John Dalton had done a great deal of traveling, staying in numerous hotels, motels, and just about any type of accommodations. Having been told about the nasty sides of rooms, he really wasn’t up to bringing his own set of disinfectants. Another major annoyance was forgetting important items, such as toiletries and then with time being an issue having to walk a few blocks to get them, if the hotel didn’t have an overpriced “gift shop”.
Then, of course there is the service. The hotel is too busy or not enough staff to truly tend to your needs like that shirt that you want to use again but requiring a bit of laundering. The hotel can send it out, but time is of the essence, again. Oh, sure, you can bring it all on the airplane and have to pay the extra costs of checking your luggage.
John got the perfect job as the General Manager of Hotel Ignacio in St. Louis; a boutique hotel with 49 guest rooms and two suites. Here he could create the smoke-free, and pretty much germ-free hotel of his dreams while sharing it with the public.
Hotel Ignacio resides at 3411 Olive in the midst of St. Louis’ Grand Center Arts & Entertainment District and across the street from Saint Louis University. This would determine the décor of the rooms and hallways with a gallery of sorts for contemporary works of art from Saint Louis University’s vast collection as well as themes of the guest rooms: Fine Art, Performing Arts, Architecture, and Music.
I checked in at a desk of young smiling faces more than eager to be of assistance: Emily Sieb, Shannon Thomas and Assistant Manager Nick Palank were just some of the staff of mostly Saint Louis University students or graduate students. My room “card” was handed to me while asked if I needed help with my luggage. There is no bell stand here, so someone from behind the desk will be of aid. I didn’t have as much to tote as I did when I left. A box of various fruit was for the taking with a sign that asked if you would sample and comment on this local area produce.
Off the elevator to find that there was no “slot” on my door. It was a circular sensor just above the doorknob. Touch it with the key card or wave it a few inches away and the door unlocks. Not only does this help if you’re imbibed, it’s knowing that the bathroom is so near and yet so far, if you get the drift.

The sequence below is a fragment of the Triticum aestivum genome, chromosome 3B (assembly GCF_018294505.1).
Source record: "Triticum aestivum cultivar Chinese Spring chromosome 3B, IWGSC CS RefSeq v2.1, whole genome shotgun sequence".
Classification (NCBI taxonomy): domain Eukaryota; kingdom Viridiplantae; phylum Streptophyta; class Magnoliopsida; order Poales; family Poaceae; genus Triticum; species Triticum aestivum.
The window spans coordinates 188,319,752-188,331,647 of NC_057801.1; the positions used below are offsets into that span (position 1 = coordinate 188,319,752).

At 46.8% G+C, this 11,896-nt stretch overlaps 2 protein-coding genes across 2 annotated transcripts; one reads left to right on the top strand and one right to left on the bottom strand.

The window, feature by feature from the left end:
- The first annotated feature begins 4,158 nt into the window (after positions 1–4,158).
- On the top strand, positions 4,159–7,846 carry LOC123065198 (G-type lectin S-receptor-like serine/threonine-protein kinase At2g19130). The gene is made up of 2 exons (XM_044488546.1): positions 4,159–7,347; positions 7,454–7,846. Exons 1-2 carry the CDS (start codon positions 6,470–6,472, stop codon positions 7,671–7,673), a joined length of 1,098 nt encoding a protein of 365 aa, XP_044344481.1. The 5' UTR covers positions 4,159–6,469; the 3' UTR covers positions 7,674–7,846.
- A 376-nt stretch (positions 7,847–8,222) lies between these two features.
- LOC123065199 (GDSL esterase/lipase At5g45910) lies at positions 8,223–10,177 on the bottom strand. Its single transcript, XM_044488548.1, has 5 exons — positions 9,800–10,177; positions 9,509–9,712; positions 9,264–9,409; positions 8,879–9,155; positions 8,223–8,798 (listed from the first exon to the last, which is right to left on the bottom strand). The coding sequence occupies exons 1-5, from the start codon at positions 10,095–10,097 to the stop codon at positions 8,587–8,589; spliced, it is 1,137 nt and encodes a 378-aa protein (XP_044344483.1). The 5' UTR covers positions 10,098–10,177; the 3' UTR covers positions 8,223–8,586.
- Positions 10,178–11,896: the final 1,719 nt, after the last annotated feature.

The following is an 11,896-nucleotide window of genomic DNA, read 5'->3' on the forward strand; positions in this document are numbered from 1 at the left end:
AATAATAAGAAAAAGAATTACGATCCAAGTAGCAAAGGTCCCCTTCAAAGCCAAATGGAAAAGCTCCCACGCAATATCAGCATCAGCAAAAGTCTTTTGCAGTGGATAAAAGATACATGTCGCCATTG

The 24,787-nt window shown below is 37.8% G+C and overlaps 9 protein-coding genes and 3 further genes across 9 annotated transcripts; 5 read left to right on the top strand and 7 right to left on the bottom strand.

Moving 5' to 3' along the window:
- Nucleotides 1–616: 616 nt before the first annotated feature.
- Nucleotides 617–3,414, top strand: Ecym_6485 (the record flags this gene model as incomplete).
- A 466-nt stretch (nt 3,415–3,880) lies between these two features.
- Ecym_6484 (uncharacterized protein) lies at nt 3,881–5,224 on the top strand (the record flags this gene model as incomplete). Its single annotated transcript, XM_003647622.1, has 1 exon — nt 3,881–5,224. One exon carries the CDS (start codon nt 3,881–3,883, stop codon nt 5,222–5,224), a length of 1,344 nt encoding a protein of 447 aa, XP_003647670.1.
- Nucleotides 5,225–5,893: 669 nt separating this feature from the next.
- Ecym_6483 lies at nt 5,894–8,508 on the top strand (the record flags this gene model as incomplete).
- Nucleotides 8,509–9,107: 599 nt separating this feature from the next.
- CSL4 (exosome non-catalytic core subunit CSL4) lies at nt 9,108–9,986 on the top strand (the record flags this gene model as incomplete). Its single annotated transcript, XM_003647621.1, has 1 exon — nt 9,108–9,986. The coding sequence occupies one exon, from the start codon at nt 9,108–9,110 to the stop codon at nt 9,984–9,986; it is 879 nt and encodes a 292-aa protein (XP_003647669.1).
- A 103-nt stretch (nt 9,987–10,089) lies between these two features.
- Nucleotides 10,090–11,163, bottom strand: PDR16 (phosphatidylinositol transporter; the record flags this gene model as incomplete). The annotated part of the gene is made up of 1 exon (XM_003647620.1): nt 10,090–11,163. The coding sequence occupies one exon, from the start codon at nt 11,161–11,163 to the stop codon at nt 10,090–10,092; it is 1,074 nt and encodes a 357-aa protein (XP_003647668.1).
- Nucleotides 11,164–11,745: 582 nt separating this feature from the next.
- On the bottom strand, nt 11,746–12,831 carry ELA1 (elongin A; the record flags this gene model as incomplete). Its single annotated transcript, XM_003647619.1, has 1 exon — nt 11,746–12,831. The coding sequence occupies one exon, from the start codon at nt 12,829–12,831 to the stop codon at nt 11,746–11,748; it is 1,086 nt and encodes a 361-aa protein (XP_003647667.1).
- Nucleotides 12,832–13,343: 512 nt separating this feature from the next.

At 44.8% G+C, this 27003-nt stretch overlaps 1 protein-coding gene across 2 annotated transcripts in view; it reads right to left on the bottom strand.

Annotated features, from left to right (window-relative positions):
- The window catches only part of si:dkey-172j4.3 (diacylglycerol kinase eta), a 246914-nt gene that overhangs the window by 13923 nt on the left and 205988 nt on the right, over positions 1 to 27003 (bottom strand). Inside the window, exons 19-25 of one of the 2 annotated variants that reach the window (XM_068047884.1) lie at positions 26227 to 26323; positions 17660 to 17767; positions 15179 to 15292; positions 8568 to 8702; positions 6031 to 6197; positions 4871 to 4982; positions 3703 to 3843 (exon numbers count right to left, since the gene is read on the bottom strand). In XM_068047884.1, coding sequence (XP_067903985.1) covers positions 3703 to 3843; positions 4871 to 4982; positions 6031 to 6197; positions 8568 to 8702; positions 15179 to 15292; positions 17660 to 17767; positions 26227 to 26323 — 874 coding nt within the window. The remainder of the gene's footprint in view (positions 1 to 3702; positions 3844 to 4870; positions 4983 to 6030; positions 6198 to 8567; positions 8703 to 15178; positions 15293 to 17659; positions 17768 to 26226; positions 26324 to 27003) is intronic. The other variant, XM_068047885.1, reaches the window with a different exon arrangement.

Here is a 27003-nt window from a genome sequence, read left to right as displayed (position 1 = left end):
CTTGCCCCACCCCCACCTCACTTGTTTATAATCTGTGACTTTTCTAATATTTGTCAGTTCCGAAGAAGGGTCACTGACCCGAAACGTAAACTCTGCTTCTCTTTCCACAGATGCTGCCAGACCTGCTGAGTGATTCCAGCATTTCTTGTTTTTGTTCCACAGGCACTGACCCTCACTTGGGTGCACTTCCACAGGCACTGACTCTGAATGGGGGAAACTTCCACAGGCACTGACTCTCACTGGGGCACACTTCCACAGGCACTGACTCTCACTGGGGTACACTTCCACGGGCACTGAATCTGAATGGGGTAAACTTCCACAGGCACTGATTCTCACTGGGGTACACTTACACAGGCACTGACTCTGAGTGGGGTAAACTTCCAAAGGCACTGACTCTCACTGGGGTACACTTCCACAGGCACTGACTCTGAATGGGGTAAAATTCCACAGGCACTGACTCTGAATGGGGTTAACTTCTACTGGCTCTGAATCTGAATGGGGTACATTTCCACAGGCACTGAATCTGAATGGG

After placing my luggage in the room, I looked around to see what appeared to be a framed mirror on the wall. It was a plasma tv. Having chosen the décor of Performing Arts, there were paintings depicting ballerinas. Having traveled myself numerous times I hear about certain things to check for, as in the bathroom which appeared to be quite clean. I noticed that glasses on the shelf wondering if they really clean them. No spots, or smudges. Well, that’s good. Hey, wait! The day of the week is etched into it. Coincidence? Day of the week was correct the next day, too.
A very large digital clock turned out to be an ipad type of instrument called an Avaya media hub used by one of only six hotels in the country. Touch the screen and get the weather, stock quotes, local attractions as well as “frequently requested items”. My curiosity got to me as I expected the minimum “freebies”. The first to take me back was, Socks (regular and knee high). Socks? They’ll give you socks? The long list went on to include: undies (men’s), pantyhose, cough drops, tweezers, bug spray, lint remover, chapstick and mints. Perhaps you want a refrigerator in your room and a sleep machine. I certainly needed both.